Rather than deny funding to a promising project, we may require closer collaboration with partners, ask for some modifications to design, fund a component of a project, ask for an accelerated timeline, or provide funding contingent on meeting early milestones. In one case, where we had concerns that the model being tested required new staff that would not be supported by facilities or VISNs, we provided partial funding for the investigator to work with stakeholders to determine how to make their model viable. One personal observation that these discussions have reinforced is that researchers tend to approach every issue as a problem of knowledge: they believe that if only we could perfect our understanding of exactly what is happening and why, through deep quantitative and qualitative analysis, we could devise a perfect solution that everyone would embrace. The reality, I think, is that many issues in healthcare reflect the challenges of more consistently implementing what we already know. In some cases, we’ve asked investigators to compress the process of developing and refining their intervention to focus more on how to implement that intervention effectively and feasibly in practice. As HSR&D funds implementation research, we encourage investigators to think about hybrid effectiveness-implementation studies to address effectiveness and implementation at the same time.  We are fortunate to have a growing QUERI program that has several training hubs  that provide HSR&D investigators with guidance on designing and deploying hybrid implementation studies. Scientific peer review remains the bedrock of our research program – it’s how we prevent wasting money on bad science or chasing transient issues. We are incredibly grateful to the contributions of our volunteer reviewers and to the work of our scientific program managers, our SMRB staff, and our contractors who make the process run smoothly (see the profile of Liza Catucci who manages this process in HSR&D). Here’s to the hope that as the pandemic subsides, we may meet again in person next year.




April 5, 2021

By David Atkins, MD, MPH, Director of HSR&D

When the first day of spring arrived last month, it felt that we had just endured a year-long winter, one without trips to the office, visits with family, or children heading off to school.  Far grimmer has been the toll on patients with COVID, the families mourning loved ones, and the clinicians bearing the weight of it all.  The initiation of this monthly “Updates from HSR&D Central Office” is a recognition that one the of major casualties of the past year has been communication with the field as my usual venues to connect with you have all been put on hold – field visits, national conferences, and our national HSR&D/QUERI meeting.

The good news is that it seems permissible to be hopeful this spring – hospitalizations and deaths continue to decline in most parts of the country as the numbers vaccinated climb steadily. With the hope that an even brighter summer lies ahead, here are some reflections on what I learned the past year:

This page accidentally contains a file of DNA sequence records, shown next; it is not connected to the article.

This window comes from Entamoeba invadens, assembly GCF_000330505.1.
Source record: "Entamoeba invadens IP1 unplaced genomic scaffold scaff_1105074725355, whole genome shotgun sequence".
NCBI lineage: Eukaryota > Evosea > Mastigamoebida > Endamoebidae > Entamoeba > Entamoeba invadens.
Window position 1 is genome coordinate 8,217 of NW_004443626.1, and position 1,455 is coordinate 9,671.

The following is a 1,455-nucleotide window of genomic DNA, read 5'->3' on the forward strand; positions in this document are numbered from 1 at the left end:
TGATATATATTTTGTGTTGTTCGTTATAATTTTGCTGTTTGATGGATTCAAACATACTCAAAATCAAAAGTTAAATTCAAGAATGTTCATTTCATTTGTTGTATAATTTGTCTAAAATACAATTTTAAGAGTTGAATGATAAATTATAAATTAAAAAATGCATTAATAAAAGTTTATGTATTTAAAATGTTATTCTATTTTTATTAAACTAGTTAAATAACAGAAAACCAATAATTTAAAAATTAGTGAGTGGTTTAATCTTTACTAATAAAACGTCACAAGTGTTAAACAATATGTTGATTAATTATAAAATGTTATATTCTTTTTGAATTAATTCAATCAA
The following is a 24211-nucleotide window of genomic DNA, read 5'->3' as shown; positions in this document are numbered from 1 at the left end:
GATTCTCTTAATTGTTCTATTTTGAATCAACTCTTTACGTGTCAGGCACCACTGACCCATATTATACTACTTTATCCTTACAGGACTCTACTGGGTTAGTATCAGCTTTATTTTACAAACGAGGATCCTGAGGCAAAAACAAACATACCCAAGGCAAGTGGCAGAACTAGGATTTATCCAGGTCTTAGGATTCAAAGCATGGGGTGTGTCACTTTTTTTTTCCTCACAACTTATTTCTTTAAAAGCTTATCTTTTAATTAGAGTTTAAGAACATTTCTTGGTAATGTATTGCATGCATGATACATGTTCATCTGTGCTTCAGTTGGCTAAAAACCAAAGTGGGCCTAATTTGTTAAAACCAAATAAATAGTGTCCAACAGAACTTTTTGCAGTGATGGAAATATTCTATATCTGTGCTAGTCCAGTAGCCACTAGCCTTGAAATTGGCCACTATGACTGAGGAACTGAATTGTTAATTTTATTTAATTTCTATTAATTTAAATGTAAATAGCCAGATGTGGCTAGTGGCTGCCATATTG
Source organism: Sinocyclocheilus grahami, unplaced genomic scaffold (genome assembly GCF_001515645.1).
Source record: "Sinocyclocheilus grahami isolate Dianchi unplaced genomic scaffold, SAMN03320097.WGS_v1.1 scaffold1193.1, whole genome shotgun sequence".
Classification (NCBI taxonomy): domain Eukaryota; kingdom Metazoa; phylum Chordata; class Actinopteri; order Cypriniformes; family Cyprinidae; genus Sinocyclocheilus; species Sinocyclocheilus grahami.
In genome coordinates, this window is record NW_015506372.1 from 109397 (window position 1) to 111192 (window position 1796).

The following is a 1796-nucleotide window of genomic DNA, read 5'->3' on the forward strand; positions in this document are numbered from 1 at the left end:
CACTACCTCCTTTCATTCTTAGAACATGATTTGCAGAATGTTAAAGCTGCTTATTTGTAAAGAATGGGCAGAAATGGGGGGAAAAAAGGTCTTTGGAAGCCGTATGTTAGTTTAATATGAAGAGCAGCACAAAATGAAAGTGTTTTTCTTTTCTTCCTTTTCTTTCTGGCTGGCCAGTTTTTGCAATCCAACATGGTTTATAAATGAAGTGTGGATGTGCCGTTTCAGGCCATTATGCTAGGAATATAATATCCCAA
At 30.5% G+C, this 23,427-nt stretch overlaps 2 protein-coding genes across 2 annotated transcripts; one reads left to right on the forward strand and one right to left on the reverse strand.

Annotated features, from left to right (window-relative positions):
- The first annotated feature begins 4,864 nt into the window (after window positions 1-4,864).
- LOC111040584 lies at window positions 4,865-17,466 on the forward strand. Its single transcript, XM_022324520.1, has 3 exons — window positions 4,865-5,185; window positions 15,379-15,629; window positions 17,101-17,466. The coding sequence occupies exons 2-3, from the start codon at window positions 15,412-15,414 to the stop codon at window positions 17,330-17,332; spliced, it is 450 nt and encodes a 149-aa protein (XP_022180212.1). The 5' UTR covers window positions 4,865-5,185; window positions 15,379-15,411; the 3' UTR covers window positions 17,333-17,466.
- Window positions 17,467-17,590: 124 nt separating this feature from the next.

1. Given a challenge, our researchers respond with amazing creativity. A March survey of our COINs identified over 200 COVID publications in the past year, many without dedicated research funding.
  2. VA is an ideal system to study COVID due to the quality of our data, depth of our research community, and the consistency of our clinical response. Unlike in many other systems, COVID outcomes in VA aren’t confounded by lack of access or overwhelmed hospitals. Teams from VA were some of the first to publish results within a large FDA collaboration of different health care systems using EHR data to assess new COVID treatments.
  3. Our HSR&D staff and our researchers can work very effectively in a remote environment. We are unlikely to go back to a world requiring 100% office work, especially in areas where commuting can waste more than 2 hours a day.
  4. It’s hard to manage a national public health crisis with a hodgepodge of Federal, state and county responsibilities. Nothing made clearer the value of a national, integrated system than VA’s success in vaccinating staff and patients.
  5. I miss the office and even my commute – Zoom makes casual interaction much harder, and it’s difficult maintaining the continuous informal connections that make a team work well. And Zoom coffees or birthdays without the pastries and cakes are for the birds.
  6. Even setting aside new variants, we still have so much to learn about COVID. A new effort in HSR&D will bring national data to bear to study the long-term outcomes of the 250,000 Veterans who recovered from COVID, including those who seem to suffer from what is now known as PASC – post-acute symptoms of COVID.  A separate set of initiatives is examining the effects of pandemic disruptions to work and healthcare on non-COVID outcomes such as suicide, substance use and other mental health outcomes, the care of acute conditions and the management of chronic diseases.  VA has experienced far more excess deaths in 2020 than are officially attributed to COVID, but we don’t know the relative contribution of social disruption, delayed or suboptimal health care, or undetected COVID.

I truly hope and believe we will be able to put the worst of COVID behind us over the coming year, but I also know the process of fully understanding COVID will take years of work from dedicated and creative researchers. I am so proud that so many of them work in VA.